Something new from Ansell and a new standard for hand impact protection

Something new from Ansell and a new standard for hand impact protection


With the recent acquisition of Ringers, Ansell consolidates its impact expertise, especially regarding workers’ hands. All Ansell gloves are tested and certified by third-party laboratories to ensure they meet the demanding expectations of workers in various industries, such as construction and fire prevention. All models are taking into account the shape of the hand and the intended function to ensure the gloves remain in place and the hands are always adequately protected.

But how can we evaluate the protection level of gloves?

The new ISEA standard for impact protection

The proper evaluation of impact protection products offered on the market represented a challenge as no standard existed to efficiently measure impact protection performance. Now, things have changed as the ISEA (International Safety Equipment Association) adopted a new standard for impact protection, establishing a reliable method to evaluate the quality of an impact-protection glove.

The standard states the minimum requirements for the performance, classification and labeling regarding the impact force against workers’ fingers and knuckles when performing their professional duties.

Simple performance scale

There are three performance levels to designate the impact protection of a glove.

The rating indicates the lowest performance level recorded during the many resistance tests. Level one is corresponding to the lowest rating for impact protection, and level three is the highest rating.

How to calculate the resistance

The test methodology calls for specific preparation and conditioning of the gloves. The test utilizes a flat striking face. The palm side is removed from the glove and impact locations. The samples are mounted centrally on an anvil while 2.5 kg mass is dropped with an impact energy of 5 J. Peak transmitted force will be recorded by a force transducer beneath the anvil.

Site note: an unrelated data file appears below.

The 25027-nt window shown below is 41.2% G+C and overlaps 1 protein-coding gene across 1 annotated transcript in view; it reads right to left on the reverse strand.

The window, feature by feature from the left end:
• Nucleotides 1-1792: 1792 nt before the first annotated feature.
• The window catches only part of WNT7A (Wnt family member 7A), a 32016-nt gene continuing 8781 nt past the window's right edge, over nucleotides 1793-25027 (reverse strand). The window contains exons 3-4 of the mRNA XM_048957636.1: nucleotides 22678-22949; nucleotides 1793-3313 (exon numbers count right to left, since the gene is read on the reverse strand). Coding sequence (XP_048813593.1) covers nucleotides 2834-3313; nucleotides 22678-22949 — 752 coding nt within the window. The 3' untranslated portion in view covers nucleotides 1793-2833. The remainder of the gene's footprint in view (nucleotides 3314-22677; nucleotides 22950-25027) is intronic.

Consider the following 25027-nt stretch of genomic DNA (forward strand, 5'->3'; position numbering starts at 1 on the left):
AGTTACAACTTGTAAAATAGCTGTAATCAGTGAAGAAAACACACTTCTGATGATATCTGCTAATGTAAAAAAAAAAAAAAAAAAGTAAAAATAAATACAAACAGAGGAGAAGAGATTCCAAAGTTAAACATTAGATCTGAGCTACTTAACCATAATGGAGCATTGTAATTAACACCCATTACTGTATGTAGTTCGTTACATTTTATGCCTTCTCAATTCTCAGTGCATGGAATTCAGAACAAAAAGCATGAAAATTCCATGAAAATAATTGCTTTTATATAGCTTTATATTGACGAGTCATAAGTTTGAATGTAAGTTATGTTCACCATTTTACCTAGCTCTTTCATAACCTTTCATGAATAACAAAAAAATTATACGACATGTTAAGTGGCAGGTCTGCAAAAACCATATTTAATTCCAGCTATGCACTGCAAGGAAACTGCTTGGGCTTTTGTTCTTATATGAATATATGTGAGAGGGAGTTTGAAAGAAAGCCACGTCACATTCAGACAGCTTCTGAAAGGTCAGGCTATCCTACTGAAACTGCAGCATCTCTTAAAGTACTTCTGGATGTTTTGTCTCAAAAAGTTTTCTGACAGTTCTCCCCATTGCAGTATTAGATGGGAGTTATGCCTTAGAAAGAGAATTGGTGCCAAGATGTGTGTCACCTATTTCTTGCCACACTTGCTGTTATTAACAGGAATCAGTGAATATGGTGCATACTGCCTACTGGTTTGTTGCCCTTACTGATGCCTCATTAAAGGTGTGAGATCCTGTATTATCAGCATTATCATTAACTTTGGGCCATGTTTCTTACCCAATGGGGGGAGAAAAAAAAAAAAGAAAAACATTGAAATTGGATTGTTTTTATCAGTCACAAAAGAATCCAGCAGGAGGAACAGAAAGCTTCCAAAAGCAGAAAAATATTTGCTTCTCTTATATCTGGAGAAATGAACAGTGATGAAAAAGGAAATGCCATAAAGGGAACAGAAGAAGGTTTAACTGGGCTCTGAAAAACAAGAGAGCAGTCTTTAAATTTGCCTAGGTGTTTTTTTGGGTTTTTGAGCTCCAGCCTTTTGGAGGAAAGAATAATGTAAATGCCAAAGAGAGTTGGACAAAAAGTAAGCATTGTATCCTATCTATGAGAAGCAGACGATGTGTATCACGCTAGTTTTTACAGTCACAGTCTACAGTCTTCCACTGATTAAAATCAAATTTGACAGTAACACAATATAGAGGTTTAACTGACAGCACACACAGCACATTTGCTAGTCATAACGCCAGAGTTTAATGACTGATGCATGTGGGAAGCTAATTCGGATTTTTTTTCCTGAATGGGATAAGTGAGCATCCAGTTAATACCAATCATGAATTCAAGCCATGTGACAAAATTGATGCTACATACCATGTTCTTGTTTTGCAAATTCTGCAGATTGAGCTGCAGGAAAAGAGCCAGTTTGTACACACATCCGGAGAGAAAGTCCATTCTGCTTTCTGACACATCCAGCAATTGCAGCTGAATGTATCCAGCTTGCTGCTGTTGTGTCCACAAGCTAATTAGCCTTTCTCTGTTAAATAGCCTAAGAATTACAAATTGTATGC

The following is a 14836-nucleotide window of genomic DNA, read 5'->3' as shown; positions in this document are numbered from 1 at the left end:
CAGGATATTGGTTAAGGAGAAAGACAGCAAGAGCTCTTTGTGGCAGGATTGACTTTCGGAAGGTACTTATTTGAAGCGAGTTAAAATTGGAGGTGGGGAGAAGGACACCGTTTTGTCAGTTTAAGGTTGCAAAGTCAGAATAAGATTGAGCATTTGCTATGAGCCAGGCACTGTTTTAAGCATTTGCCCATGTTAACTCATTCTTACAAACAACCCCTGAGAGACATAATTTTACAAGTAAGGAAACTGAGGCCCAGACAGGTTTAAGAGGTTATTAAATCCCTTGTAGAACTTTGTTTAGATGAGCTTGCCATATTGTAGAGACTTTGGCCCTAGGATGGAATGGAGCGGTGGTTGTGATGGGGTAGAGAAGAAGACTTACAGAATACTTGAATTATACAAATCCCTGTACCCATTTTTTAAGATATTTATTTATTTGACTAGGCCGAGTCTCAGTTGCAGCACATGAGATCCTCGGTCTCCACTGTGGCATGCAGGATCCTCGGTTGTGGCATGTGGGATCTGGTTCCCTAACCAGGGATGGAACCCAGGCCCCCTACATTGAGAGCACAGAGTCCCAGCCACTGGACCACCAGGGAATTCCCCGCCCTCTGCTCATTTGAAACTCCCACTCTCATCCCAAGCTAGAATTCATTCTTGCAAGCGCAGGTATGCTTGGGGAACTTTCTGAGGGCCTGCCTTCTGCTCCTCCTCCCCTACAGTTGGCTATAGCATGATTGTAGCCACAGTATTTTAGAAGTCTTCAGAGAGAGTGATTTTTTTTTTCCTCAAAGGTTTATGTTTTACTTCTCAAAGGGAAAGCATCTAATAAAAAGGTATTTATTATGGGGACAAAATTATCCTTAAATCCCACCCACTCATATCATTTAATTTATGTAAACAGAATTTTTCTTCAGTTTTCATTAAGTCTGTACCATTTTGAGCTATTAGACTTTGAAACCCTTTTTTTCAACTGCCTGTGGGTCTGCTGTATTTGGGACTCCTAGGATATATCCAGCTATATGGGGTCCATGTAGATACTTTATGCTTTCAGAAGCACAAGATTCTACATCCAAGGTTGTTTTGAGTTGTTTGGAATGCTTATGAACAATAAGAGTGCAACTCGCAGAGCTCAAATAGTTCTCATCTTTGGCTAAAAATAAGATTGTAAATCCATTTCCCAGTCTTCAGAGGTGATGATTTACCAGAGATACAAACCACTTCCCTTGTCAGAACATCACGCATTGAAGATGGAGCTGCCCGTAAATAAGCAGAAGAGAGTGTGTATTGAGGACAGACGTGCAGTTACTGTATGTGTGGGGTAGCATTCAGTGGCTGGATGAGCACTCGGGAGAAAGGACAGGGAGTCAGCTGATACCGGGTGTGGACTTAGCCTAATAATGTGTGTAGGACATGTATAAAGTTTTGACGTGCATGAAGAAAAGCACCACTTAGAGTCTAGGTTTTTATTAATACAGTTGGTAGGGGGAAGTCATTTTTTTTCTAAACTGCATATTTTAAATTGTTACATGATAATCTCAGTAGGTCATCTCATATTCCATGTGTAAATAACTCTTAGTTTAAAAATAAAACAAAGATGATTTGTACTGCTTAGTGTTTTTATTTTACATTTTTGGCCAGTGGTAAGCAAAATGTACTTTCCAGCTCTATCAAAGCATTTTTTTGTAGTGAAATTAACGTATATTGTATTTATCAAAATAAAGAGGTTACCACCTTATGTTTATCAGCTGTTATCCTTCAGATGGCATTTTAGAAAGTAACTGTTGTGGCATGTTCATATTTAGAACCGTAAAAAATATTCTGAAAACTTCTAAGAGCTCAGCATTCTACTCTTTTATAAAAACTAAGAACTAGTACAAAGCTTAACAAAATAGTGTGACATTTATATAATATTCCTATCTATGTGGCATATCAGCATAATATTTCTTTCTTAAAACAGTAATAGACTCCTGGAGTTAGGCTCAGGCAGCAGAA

The lower the transmitted force, the greater the degree of protection. The impact test will be performed on the knuckles and fingers separately. The highest mean transmitted force between the tests is recorded. For example, if the knuckle rating is two, but the fingers rating is one, one will be assigned to the glove.

The Ringers impact protection system

With strong roots in the Oil and Gas Industry where crushing and pinching injuries are common, the people at Ringers have spent years refining their impact protection products.

The signature impact protection system uses thermoplastic rubber (TPR) as the primary method for protecting hands from impact injuries. TPR is ideal because of its elastic, rubber-like attributes that effectively disperse impact energy away from the bone, reducing the force of the impact.

Thermoplastic rubber (TPR) used on protective gloves is a proprietary formula that reduces the force of impact in key areas including on fingers and knuckles, while also maintaining a level of softness for flexibility. Case studies show that our gloves reduce the rate of incident and severity of hand injuries as well as overall spend when compared to the competition.

TPR cross section

Each piece of TPR is securely stitched to the dorsal side of the hand. Our TPR designs follow the anatomy of the hand so that a full range of motion is maintained. TPR is molded in a variety of shapes and sizes to fit the purpose and function of the glove. Heavy-duty tasks require impact protection covering more area of the hand than lighter duty tasks.

To find out more about the new ISEA impact protection standard, or on the Ringers or Ansell products, contact our experts.